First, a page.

She describes the feedback they got as “eye-opening,” but declines to specify where it will all lead. She calls it “just the beginning of the conversation.”

Making some changes

At the same time, concrete changes are being made to address some of the more common complaints.

For example, LGBTQ seniors let the agency know it needed to do better. Rather than smarting from the criticism, Newland said her staff looked at it as a challenge.

They instituted sensitivity training for staff, and brought LGBTQ entertainment into all their centers. Also, they held workshops where people could have an open conversation about sexuality in a safe environment.

Another topic about which Newland heard many complaints was the food served at lunch.

At one center, she brought the meal provider in for a town hall just about the menus. They took votes on a variety of issues: what menus to keep and which to ditch, how to make the cooked vegetables better (change the seasoning!), and whether to allow seconds for those desiring.

Even more significant, the DCOA decided to rebid their catering contract for the centers. They invited representatives from all eight wards to participate on a tasting panel and score a number of potential vendors. (The winner has not yet been announced. Stay tuned.)

Haves and have-nots

Meals are actually an important element of the DCOA mission. Nutrition is one of its three core services.

Thousands of meals are home-delivered every week, there are 50 weekday community lunch sites throughout the District, and for very low-income residents, a free box of groceries is provided each month.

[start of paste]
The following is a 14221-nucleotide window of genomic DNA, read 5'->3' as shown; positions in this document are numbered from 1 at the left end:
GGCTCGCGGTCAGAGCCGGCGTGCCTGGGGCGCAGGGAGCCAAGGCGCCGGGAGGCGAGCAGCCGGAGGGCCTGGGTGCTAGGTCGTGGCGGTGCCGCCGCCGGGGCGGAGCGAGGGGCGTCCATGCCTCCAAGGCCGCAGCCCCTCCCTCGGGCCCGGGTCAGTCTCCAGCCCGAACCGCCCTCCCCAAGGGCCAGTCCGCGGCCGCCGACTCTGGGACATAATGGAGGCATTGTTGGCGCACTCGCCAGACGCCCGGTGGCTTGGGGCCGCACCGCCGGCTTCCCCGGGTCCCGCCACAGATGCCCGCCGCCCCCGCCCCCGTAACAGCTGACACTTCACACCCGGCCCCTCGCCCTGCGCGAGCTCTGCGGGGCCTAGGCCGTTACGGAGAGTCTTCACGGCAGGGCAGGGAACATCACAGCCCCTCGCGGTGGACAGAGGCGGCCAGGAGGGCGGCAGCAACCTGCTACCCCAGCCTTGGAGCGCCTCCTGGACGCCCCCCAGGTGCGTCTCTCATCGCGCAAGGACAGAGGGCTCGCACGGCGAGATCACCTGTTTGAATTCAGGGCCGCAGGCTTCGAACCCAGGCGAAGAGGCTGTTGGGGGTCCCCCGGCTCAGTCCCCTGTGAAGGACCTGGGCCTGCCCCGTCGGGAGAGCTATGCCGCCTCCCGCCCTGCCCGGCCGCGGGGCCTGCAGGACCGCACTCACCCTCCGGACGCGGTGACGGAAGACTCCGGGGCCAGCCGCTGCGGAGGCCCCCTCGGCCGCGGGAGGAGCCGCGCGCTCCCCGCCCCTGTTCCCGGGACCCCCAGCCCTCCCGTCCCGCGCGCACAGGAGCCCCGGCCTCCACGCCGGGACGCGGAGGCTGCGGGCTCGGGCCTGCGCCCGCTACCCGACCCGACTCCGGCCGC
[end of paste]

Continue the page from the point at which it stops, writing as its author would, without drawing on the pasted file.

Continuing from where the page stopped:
While the daily lunches are open to all without charge (though donations are accepted and invested back in the program), some other DCOA programs do have income restrictions, Newland noted.

What she calls “the Mayor’s signature program for seniors” is one of them. The Safe at Home program provides up to $10,000 per residence to modify the homes of older adults (and those age 18 to 59 with disabilities) to reduce risk of falls and improve accessibility.

For example, people who qualify can get entrance ramps built, grab bars and shower seats installed in bathrooms, bathtub cuts, stair lifts, handrails and more.

“In terms of scale, financial commitment, and number served, this is unlike any program in the U.S.,” Newland said. She’s particularly proud that DCOA just won an innovation award from the National Association of Area Agencies on Aging for the program.

Some services are limited to, or prioritized to, low-income individuals or those residing in certain wards considered underserved, such as 7 and 8. These include some supplemental food programs, some transportation options, and some services intended for those with Alzheimer’s.